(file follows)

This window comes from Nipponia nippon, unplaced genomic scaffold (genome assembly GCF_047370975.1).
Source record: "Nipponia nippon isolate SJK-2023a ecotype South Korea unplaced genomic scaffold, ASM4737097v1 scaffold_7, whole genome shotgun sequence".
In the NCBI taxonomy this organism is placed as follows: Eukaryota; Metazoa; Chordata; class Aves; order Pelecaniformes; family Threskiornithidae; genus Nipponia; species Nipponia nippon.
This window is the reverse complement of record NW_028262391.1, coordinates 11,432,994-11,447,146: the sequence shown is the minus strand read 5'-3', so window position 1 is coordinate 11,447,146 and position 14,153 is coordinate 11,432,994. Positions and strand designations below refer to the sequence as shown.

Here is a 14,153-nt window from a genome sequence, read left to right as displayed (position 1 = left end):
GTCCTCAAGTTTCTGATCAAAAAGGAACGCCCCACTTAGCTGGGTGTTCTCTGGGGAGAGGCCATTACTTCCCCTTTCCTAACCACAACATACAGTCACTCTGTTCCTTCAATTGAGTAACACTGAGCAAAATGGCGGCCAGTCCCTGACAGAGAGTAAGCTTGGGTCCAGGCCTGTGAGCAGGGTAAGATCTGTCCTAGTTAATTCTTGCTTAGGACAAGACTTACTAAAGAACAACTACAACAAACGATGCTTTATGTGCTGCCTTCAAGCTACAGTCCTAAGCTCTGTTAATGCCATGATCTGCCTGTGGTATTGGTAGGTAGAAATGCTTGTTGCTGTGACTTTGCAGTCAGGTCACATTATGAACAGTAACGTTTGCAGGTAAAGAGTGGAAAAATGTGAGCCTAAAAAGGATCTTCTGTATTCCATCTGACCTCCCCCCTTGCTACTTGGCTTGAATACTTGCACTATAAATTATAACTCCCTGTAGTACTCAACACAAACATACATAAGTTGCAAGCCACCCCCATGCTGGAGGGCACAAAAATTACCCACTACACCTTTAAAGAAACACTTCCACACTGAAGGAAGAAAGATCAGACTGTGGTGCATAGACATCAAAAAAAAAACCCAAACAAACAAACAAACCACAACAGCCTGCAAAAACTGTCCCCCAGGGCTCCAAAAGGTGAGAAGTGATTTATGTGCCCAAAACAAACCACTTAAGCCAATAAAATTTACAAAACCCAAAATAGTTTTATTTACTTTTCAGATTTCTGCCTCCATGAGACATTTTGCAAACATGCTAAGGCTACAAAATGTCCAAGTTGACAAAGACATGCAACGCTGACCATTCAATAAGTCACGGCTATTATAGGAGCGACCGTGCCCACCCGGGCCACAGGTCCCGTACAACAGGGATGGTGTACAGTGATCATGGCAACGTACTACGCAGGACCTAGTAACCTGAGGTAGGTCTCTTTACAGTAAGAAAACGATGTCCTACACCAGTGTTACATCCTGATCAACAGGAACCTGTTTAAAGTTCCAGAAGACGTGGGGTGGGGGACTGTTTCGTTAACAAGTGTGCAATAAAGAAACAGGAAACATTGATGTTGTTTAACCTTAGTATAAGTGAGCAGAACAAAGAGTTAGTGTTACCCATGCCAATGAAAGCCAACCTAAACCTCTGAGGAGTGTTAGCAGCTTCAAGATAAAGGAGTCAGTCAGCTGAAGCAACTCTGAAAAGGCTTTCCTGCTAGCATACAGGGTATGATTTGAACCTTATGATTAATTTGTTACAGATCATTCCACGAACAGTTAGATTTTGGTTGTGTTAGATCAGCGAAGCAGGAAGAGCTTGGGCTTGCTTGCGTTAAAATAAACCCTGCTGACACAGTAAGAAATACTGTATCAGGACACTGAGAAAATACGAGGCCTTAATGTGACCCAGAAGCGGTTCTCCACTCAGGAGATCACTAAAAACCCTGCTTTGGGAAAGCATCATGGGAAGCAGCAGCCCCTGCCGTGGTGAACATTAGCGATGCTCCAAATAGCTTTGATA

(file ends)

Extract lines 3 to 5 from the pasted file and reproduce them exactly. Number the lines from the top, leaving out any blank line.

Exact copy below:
In the NCBI taxonomy this organism is placed as follows: Eukaryota; Metazoa; Chordata; class Aves; order Pelecaniformes; family Threskiornithidae; genus Nipponia; species Nipponia nippon.
This window is the reverse complement of record NW_028262391.1, coordinates 11,432,994-11,447,146: the sequence shown is the minus strand read 5'-3', so window position 1 is coordinate 11,447,146 and position 14,153 is coordinate 11,432,994. Positions and strand designations below refer to the sequence as shown.

Here is a 14,153-nt window from a genome sequence, read left to right as displayed (position 1 = left end):